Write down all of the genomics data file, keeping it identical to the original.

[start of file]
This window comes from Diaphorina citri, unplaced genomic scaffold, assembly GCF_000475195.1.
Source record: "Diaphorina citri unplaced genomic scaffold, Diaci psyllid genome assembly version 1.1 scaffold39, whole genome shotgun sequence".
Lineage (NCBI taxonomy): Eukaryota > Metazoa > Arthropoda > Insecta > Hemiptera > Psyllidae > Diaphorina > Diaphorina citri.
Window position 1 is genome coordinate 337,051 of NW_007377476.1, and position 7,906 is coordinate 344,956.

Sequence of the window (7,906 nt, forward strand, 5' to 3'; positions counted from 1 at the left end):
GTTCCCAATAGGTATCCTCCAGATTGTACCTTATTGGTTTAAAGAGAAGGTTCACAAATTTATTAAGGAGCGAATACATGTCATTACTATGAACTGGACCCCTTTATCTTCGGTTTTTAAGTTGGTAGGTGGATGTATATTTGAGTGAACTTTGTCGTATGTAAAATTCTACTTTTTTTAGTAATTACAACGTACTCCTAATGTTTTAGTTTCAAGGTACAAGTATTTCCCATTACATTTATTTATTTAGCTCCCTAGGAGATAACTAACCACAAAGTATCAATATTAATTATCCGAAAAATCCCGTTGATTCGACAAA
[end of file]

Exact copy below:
This window comes from Diaphorina citri, unplaced genomic scaffold, assembly GCF_000475195.1.
Source record: "Diaphorina citri unplaced genomic scaffold, Diaci psyllid genome assembly version 1.1 scaffold39, whole genome shotgun sequence".
Lineage (NCBI taxonomy): Eukaryota > Metazoa > Arthropoda > Insecta > Hemiptera > Psyllidae > Diaphorina > Diaphorina citri.
Window position 1 is genome coordinate 337,051 of NW_007377476.1, and position 7,906 is coordinate 344,956.

Sequence of the window (7,906 nt, forward strand, 5' to 3'; positions counted from 1 at the left end):
GTTCCCAATAGGTATCCTCCAGATTGTACCTTATTGGTTTAAAGAGAAGGTTCACAAATTTATTAAGGAGCGAATACATGTCATTACTATGAACTGGACCCCTTTATCTTCGGTTTTTAAGTTGGTAGGTGGATGTATATTTGAGTGAACTTTGTCGTATGTAAAATTCTACTTTTTTTAGTAATTACAACGTACTCCTAATGTTTTAGTTTCAAGGTACAAGTATTTCCCATTACATTTATTTATTTAGCTCCCTAGGAGATAACTAACCACAAAGTATCAATATTAATTATCCGAAAAATCCCGTTGATTCGACAAA